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Healthy Food and Smaller Portions: The Key to Longevity

 In General

By Dharma
Singh Khalsa, MD

If you are like most people, you believe that your genes
have predetermined just about everything about you. As you look in the mirror
each morning perhaps you see your mother’s eyes or your father’s smile. You may
also be convinced that your genes have already predetermined the illnesses you
are destined to suffer.

In her book, Living Downstream, Dr. Sandra
Steingraber describes her health challenges in living with bladder cancer.
Because her mother, uncle, and grandfather had all died of various forms of
cancer, many people who knew Sandra assumed that she had inherited cancer
genes. They were not aware that Sandra had been adopted. Her cancer, she
believed, was caused by exposure to environmental pollution as a child.

Dr. Steingraber’s story reminds us of an important fact.   Rather
than supposed genetic predispositions, it is external conditions ― the circumstances to which your genes are
exposed ― that contribute either to maximum wellness or to disease, accelerated
aging and premature death.

According to leading researchers, only about 10 to 15
percent of cancers are genetic in origin; the rest are caused by a combination
of environmental and lifestyle factors.

Here’s something else that perhaps you didn’t know.

Because you eat so often, food is the single most important
way to maintain your genetic integrity or to destroy it. Many excellent
scientific studies underscore this vitally important truth. Richard Weindruch,
Ph.D., has conducted research into how genes are affected by dietary change.
The results were published in Scientific
American,
back in 1996.

His paper, “Nutrient Modulation of Gene Expressions,”
illustrates that simply by reducing the number of total calories eaten,
the lifespan of a lab mouse could be prolonged by 30 percent. In human terms,
that would translate into extending the predicted life span from an average of
76 years to a ripe old 93.

You would be very satisfied with that life expectancy,
wouldn’t you? I’d gladly settle in advance for 90-some good years.

There are 6,347 genes in the typical lab rat. Dr. Weindruch
discovered that during normal aging, when the animal was permitted to eat as
much as it desired, five percent of the rat’s genes underwent an increase in
activity and five percent decreased.

Ninety percent of the rat’s genes showed no change in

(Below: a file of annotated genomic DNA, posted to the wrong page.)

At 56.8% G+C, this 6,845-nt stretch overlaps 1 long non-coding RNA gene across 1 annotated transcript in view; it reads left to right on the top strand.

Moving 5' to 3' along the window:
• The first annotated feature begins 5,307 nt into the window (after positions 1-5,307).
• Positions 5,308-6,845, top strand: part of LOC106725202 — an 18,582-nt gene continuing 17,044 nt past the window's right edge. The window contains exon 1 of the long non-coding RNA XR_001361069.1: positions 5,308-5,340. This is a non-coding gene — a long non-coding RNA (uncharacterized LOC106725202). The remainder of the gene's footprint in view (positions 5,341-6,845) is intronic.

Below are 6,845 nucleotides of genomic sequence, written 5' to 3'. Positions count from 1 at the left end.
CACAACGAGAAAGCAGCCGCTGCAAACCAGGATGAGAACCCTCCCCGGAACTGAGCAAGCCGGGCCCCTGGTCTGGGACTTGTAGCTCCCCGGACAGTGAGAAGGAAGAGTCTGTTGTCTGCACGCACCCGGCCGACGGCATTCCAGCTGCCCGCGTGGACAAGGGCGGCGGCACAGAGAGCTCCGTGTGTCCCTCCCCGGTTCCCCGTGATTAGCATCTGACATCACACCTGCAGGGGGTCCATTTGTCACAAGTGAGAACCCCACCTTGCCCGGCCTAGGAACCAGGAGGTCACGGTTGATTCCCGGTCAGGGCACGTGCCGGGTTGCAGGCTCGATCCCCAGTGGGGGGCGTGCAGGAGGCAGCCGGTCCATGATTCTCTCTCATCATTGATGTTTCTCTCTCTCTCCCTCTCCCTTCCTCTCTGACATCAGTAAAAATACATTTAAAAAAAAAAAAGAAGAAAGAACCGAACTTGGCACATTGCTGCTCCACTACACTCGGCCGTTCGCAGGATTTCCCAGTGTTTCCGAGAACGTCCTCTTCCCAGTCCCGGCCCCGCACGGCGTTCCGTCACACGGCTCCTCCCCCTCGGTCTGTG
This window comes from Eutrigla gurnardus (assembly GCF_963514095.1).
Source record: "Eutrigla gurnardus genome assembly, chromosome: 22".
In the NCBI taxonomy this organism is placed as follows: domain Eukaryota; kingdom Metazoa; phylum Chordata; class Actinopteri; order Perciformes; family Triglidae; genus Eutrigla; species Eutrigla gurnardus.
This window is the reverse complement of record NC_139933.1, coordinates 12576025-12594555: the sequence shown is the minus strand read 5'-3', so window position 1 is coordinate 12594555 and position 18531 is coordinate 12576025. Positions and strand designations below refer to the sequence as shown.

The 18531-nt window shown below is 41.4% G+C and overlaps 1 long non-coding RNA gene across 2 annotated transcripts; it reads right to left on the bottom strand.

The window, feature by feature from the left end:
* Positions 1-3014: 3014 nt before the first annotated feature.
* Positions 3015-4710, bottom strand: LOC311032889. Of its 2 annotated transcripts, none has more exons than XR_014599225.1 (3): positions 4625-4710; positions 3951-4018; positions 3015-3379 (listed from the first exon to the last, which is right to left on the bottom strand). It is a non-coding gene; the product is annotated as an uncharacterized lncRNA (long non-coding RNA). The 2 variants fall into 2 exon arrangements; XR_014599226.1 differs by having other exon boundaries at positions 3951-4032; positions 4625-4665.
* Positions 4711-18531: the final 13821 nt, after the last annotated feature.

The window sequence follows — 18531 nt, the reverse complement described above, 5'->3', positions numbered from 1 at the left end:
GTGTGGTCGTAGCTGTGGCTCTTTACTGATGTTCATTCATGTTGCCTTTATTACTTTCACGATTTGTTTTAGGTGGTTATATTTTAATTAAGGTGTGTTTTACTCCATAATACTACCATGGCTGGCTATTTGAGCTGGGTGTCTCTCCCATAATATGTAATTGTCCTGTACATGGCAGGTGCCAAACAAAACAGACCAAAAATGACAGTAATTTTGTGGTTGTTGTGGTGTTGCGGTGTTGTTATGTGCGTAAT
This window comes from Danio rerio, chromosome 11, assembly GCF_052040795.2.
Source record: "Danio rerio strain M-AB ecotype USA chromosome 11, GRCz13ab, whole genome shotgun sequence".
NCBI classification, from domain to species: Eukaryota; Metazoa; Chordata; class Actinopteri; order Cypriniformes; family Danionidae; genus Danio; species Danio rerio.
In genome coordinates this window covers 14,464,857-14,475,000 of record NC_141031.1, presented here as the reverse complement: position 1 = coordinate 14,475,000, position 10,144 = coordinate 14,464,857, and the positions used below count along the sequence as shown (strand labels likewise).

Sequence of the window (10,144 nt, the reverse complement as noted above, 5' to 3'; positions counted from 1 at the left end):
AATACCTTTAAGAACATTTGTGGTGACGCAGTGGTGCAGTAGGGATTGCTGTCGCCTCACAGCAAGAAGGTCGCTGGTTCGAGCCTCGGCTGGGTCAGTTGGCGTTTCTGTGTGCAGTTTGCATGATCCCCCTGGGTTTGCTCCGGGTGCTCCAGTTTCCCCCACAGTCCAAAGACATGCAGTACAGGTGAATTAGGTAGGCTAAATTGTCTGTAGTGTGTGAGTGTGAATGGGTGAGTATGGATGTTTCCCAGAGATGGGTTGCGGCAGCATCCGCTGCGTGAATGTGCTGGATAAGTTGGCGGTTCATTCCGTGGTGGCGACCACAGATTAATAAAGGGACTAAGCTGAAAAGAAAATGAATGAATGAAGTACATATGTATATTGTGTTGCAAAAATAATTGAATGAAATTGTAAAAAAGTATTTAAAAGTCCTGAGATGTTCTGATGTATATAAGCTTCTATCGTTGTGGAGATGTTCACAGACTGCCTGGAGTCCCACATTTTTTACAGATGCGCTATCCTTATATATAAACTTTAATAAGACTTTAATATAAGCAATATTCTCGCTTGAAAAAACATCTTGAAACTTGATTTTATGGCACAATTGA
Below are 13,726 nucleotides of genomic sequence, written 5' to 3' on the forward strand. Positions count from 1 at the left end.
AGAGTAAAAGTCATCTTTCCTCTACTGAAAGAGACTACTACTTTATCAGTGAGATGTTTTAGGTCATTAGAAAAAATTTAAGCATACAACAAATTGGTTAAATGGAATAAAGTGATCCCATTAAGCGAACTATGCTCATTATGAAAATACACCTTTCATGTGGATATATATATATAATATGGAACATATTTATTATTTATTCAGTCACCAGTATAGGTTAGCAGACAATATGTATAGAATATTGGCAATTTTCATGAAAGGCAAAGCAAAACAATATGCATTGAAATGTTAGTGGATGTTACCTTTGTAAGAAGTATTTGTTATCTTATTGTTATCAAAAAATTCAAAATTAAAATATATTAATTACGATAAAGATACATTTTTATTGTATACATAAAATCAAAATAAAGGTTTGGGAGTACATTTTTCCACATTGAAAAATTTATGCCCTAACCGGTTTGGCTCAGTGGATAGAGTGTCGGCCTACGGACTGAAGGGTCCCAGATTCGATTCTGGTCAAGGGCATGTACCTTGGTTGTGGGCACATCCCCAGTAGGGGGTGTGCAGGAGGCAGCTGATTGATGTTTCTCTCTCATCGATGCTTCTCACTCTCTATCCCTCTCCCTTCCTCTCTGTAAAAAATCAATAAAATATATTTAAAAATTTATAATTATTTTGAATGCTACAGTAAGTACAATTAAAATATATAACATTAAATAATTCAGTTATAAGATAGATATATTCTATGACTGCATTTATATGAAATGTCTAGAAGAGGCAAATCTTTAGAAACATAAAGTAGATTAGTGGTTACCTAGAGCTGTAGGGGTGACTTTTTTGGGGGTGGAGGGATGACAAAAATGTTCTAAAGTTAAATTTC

activity levels. Are you surprised to learn that the five percent that rose in
activity were stress genes and the five percent that fell were energy genes? For
the sake of longevity, these percentages should be reversed.

This is similar to what I see in patients who are aging
prematurely. They are fatigued, depressed and stressed. They describe having
chronic pain, arthritis, memory loss and weak immune systems. Unfortunately,
until I ask, they have rarely thought about how diet may have caused many of
their symptoms.

Perhaps you are not interested in being able to run a maze
at age 60, but I know you would like to have as much energy as possible and you
want to be active at every age and stage of life.

Here’s how you can do it. Merely by cutting down on your
total calories and eating healthy foods, you can send positive signals to your
genes, thereby increasing your chances for a long, robust life.

All the research on caloric restriction points out that you
are constantly speaking to your genes, and the words are the foods you eat. This
means smaller portions of nutrient-rich foods like lean protein, Omega-3 fish,
good fats like avocado and extra virgin olive oil, and fresh fruits and
vegetables are sending your genes an important message ― you want to live a long
and healthy life by providing every cell in your body with the right amount of
nourishment it needs to enable you to enjoy a ripe old age.

At the Alzheimer’s Research and Prevention Foundation, we
know that the food you eat not only determines your longevity, it is a primary
factor in the health of your brain and Alzheimer’s prevention.  That’s why we have made it #1 in our
4 Pillars of Alzheimer’s Prevention.  It’s your most
important tool for a healthy mind and body at any age.

You can obtain some great recipes when you sign up for ARPF
Newsletter and stay in touch, simply
follow
this link
.

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